Arizona Cardinals

What they do well: Arizona has been much better against run and pass when loading the box with more defenders than offenses have available to block them. Against the run, the Cardinals allow 3.3 yards per carry with a loaded box, down from 4.5 when not loaded. The Cardinals allow a lower completion percentage (52.4 vs. 63.1), passer rating (70.8 vs. 85.3), yards per attempt (6.7 vs. 7.3) and yards after the catch average (2.8 vs. 3.3) with a loaded box.

What they do not do as well: The Cardinals' inability to slow down opposing running games out of their base defense with seven defenders in the box hurts them. Arizona is, in some ways, average overall against the run, allowing 4.4 yards per carry. That number balloons to 5.2 per carry against the Cardnials' base 3-4 with seven defenders in the box, third-highest in the league (4.4 is average).

My thoughts: The Cardinals should be much better against the run after using a first-round draft choice for nose tackle Dan Williams. Williams has improved, but 36-year-old Bryan Robinson has continued to start. Any team with Darnell Dockett, Calais Campbell and two big safeties, notably Adrian Wilson, should hold up better against the run. The Cardinals have been weak at linebacker, compromising the defense up front and in the secondary. Campbell hasn't played as well as expected, either, and a shoulder injury has made life tougher for Dockett.

St. Louis Rams

What they do well: The Rams have been above average with their third-down passing defense when they bring in an extra defensive back, especially when the opponent's pass attempt does not go beyond the first-down marker. Using that as our criterion, the Rams are allowing a 42.5 percent completion percentage, good for third in the NFC. The league average is 47.2 percent. The Rams are allowing a 54.0 passer rating in these situations (league average is 69.9). St. Louis' extra-DB packages have also been the best in the NFC West at making sure teams do not gain first downs after catching the ball short of the first-down marker. The Rams allow 34.2 percent of completed passes short of the marker go for first downs. The NFL average is 37.3 percent.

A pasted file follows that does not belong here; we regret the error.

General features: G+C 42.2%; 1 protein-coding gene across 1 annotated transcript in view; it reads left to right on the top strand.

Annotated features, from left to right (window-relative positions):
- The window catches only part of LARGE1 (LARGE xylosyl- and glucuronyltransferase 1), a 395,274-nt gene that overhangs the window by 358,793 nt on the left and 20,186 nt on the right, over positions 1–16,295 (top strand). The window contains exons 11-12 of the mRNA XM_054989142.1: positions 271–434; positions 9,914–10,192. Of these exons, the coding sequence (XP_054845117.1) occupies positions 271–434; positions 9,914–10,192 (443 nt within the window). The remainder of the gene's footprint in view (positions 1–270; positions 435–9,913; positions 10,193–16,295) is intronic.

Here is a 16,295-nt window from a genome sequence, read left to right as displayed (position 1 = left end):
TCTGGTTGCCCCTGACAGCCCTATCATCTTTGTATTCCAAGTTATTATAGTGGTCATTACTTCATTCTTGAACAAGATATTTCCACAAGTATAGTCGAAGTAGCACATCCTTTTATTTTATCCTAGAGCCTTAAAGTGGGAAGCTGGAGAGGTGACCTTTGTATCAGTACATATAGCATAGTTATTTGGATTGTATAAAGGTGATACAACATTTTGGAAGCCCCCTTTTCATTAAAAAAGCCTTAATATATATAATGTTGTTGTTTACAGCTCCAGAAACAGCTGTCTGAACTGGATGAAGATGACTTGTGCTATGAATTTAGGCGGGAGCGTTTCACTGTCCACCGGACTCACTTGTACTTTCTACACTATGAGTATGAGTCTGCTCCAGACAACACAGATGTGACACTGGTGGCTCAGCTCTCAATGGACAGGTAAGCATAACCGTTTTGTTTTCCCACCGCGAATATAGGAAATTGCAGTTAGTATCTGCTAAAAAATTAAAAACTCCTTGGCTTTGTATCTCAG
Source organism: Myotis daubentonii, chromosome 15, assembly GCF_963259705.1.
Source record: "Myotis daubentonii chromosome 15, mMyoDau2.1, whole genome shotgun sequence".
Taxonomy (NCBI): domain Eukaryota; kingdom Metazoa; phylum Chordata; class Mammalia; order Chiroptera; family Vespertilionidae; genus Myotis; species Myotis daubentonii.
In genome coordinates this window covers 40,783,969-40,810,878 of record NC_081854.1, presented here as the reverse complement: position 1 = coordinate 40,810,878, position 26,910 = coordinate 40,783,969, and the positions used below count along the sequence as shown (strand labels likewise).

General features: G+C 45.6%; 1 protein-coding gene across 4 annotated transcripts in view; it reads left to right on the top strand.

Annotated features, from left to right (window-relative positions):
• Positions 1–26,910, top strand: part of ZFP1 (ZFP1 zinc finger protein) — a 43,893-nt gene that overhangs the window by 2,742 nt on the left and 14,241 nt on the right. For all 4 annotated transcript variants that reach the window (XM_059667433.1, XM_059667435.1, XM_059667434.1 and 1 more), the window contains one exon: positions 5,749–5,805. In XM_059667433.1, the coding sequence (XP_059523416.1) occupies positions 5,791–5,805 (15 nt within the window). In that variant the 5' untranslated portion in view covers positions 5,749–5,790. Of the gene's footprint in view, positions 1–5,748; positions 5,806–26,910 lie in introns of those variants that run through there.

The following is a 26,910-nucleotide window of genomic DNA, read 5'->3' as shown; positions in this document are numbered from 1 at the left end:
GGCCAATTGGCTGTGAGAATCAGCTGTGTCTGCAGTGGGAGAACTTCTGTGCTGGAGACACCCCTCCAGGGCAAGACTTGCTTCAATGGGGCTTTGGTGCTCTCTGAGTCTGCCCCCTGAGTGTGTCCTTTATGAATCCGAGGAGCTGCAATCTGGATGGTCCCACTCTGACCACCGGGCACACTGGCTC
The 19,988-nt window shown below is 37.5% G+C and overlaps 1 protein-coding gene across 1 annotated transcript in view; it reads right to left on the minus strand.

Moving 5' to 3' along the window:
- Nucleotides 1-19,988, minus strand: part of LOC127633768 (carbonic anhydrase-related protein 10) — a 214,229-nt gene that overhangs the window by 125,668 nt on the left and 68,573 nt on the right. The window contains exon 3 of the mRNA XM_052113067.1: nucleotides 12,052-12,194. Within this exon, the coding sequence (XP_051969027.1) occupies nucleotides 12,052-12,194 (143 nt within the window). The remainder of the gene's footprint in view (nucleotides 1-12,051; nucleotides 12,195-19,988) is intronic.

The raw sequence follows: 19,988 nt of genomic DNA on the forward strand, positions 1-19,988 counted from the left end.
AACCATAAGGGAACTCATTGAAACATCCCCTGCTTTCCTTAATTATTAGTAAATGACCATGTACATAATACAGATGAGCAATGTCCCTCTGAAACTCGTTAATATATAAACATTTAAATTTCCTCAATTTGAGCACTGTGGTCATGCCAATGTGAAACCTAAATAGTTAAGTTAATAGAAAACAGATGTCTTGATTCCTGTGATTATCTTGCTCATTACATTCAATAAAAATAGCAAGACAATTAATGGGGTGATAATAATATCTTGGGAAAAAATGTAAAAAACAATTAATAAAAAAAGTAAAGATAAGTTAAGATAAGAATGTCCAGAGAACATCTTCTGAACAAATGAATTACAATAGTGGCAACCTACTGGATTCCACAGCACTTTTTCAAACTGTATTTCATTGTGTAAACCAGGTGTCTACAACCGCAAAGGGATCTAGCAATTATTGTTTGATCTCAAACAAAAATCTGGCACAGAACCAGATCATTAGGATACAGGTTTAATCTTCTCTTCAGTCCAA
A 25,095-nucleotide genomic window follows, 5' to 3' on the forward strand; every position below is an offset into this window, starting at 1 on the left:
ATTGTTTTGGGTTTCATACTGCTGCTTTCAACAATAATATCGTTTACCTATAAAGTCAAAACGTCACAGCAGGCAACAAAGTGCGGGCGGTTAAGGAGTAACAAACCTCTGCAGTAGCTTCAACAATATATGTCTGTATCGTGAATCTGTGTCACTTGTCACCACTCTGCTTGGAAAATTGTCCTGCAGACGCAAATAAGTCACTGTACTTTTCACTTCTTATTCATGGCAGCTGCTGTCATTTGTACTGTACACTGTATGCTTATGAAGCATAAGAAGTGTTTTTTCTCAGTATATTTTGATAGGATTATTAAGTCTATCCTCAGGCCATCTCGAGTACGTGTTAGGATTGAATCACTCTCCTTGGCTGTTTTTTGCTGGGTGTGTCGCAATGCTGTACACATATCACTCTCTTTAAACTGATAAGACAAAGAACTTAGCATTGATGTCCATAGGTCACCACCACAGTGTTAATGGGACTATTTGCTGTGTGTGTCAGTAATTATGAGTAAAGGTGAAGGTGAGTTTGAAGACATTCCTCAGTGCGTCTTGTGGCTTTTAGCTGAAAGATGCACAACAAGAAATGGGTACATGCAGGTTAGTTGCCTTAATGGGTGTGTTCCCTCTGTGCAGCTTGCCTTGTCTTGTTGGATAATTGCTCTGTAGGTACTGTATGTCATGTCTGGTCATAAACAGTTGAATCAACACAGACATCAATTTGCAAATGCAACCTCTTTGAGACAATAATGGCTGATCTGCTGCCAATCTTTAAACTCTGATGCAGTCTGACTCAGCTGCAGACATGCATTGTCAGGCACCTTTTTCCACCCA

What they do not do as well: Like the Cardinals, the Rams struggle out of their base defense with seven defenders in the box. They allow 5.18 yards per carry in these situations, right ahead of the Cardinals' 5.2 average.

My thoughts: The Rams haven't faced as many elite quarterbacks this season after going against Rodgers, Brett Favre, Peyton Manning, Brees and Matt Schaub when all five were enjoying monster years in 2009. That has helped. The Rams were also stronger than anticipated at linebacker until losing Na'il Diggs to a season-ending injury. Defensive tackle Fred Robbins has been stout, but the Rams need another big interior defender to pair with him. They need help at linebacker, particularly on the weak side. This defense appears well-coached.

Seattle Seahawks